Why didn’t you notice that the child you raised had begun to change in the first place, Ah Mah? Why didn’t you wonder about her obvious delight in visiting you (or anyone for that matter), her complete lack of homesickness (so common to young children), and her reluctance to “go home” with her parents? Why didn’t you care when the child you managed to teach discipline without the use of pain and fear was suddenly being subjected to frequent caning for infringements that she hadn’t grown up knowing about? (Different house rules, obviously.) Why didn’t you draw on our early bond and call me out for my dwindling visits when I first started getting too busy? Why didn’t you trust me enough (since you raised me) to ask for my side of the story instead of simply believing everything my mother accused me of? Was it simply because she was your daughter, and I was only a granddaughter?

I got up and took my leave. Our relationship was never the same again. That night, and for several nights after that ruinous afternoon, I grieved my Ah Mah as though she had died. And in truth, something had broken inside of me and it did feel a little as though the grandmother from my childhood had passed away. The grandmother I now had was clearly not the same person. Not to me, at least.

It wasn’t that I stopped visiting, or stopped talking to her. But a wall had gone up and I couldn’t pull it down. When she died, I felt the loss, but I couldn’t cry. I’d already mourned her. On the last night of her funeral vigil, I went alone to the foot of her casket and danced for her, a long slow series of choreographies that I’d always wanted to show her, but which I hadn’t been able to bring myself to while she was alive. I’d taken up Hawaiian hula some time after our break, and it had been a source of healing. Dance had been a solace for me, and I’d feared, after that watershed incident, being vulnerable in front of her again. But she was dead now, and if all we understand of the afterlife is true, she no longer saw with the flawed eyes of the earthbound, and I could let the wall crumble at last.

When Family is the Problem

Last last week I met up with JH, old friend who was in the country on a whirlwind one-week stopover enroute to her honeymoon destination. She was here with her fiance (goes without saying), and her parents who were on their way elsewhere. I had last seen them in 1998, before the entire family moved to the US (for ministry purposes – JH’s father is a pastor).

We haven’t really been in regular contact over the years, but our fondest shared memory of our real-time physical friendship remains the long walks we took at the landscaped canal path that was halfway between our homes. I have a handwritten note from her father too, thanking me for being a friend to her because she was somewhat unpopular at first when the family first joined the church I was attending at the time. But it seems that after all these years, her parents have forgotten who I am – I had to be reintroduced to them as my mother’s eldest daughter (I hated that, to be honest).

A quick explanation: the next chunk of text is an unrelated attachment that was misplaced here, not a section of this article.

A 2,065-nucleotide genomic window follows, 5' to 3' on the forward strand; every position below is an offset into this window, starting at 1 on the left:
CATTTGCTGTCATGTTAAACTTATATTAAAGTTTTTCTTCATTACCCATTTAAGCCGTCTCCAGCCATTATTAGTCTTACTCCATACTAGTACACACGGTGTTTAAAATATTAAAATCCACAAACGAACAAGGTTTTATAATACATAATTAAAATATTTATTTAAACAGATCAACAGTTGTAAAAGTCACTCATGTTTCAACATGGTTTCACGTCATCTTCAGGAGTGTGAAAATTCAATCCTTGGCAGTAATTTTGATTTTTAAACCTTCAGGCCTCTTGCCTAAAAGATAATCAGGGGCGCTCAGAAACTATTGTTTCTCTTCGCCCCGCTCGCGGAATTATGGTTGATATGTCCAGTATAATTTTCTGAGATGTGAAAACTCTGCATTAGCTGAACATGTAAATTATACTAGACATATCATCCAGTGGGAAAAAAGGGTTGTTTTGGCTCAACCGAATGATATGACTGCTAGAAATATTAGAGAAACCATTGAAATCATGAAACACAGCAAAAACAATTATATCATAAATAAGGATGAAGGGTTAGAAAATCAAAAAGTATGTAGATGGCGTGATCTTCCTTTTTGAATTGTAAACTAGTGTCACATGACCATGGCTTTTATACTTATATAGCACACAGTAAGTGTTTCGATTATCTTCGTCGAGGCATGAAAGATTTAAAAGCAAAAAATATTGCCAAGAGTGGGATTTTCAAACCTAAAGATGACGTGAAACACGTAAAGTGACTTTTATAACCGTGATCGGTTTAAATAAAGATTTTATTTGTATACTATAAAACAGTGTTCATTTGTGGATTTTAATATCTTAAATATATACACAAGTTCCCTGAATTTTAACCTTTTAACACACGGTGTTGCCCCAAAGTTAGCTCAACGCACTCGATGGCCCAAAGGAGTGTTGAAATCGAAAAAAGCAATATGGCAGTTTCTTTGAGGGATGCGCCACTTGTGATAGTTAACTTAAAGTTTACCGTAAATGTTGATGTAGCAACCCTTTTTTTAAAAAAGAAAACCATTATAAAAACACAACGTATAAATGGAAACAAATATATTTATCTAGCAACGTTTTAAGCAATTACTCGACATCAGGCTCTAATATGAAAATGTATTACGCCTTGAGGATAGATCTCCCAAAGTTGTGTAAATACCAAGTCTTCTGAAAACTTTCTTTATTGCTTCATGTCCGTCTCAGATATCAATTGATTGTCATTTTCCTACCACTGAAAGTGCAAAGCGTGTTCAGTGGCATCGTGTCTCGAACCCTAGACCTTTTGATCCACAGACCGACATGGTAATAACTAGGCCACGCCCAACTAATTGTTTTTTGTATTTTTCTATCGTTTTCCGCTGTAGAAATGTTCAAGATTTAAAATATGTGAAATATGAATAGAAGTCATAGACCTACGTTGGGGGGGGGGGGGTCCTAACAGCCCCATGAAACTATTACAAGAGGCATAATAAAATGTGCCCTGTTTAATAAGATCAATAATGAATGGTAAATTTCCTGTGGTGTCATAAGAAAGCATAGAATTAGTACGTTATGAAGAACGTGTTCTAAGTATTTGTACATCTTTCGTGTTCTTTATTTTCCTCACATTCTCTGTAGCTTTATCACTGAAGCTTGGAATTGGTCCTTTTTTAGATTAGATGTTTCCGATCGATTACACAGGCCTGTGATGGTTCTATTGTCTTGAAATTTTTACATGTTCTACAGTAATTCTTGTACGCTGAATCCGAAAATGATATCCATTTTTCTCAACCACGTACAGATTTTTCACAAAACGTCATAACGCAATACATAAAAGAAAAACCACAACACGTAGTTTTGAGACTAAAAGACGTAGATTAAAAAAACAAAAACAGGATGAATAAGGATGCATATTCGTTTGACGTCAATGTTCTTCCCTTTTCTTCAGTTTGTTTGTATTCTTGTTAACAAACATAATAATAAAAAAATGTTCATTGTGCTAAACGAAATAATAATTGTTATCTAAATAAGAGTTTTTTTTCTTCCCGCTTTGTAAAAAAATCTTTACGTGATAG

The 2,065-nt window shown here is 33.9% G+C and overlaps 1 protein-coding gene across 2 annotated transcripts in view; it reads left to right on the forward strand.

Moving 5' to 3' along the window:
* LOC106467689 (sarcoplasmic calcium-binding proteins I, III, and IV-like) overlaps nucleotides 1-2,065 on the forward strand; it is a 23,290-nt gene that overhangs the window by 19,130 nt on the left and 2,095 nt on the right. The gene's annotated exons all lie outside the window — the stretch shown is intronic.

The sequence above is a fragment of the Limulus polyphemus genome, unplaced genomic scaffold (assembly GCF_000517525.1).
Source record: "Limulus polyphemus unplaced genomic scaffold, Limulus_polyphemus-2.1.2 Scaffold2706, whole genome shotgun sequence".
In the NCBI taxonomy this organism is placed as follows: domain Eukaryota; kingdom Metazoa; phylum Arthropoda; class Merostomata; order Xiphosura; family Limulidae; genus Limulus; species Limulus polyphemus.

That said, it was a pleasant enough meeting over dinner, though I spent more time entertaining a mutual friend’s eight-year-old daughter than actually catching up with JH. We promised to keep in better touch. What nearly spoilt  the evening was when her mother suddenly asked me what church E and I are currently attending. I hesitated to tell the truth – that we aren’t interested in attending church at the moment and aren’t in any hurry to change our minds – and said that we’re currently in-between churches. She immediately gave me a look of pitying concern, advised me to make a decision as soon as possible, adjured me not to deprive my family (especially my children) of fellowship with the body of Christ who are important extended family, and said that she would pray for us not to backslide or lose our relationship with God.

I know she meant well, but I bristled and had to fight really hard to laugh lightly, thank her blithely, and change the subject instead of telling her to mind her own damn business.

It’s not that I hate church or that I no longer value the larger Church. It’s not that I don’t believe that fellow believers are our brothers and sisters in Christ (metaphorical and spiritual family members). It’s that I’ve almost completely lost faith in organised religion, the Christian church in particular. I have no issues sharing and worshiping with others; it is having to adhere to a man-made hierarchy of spiritual authority and practice that I baulk at. Being part of a community of believers is mutually beneficial in many ways, with the caveat that it is important to frequently and regularly evaluate the mutuality of that relationship and redraw boundaries where necessary.

Blood family isn’t sacrosanct either.

I’m aware that these beliefs may come across as selfish to some., but then they’ve not walked in my shoes. I know the saying about how you can choose your friends but you can’t choose your family, and the one about blood being thicker than water, but such statements no longer carry much weight with me. I no longer believe that the simple circumstance of being related by blood (whether genetic or metaphorical/spiritual) is reason enough to keep trying to build bridges with individuals who refuse to hold up their end of a relationship by behaving decently. Actions speak louder than words, and if by either or both word and deed you’ve communicated to me enough times that I don’t matter (but that what you can get from/via me does), then don’t be surprised if I steadily reduce contact to a level that I’m comfortable with.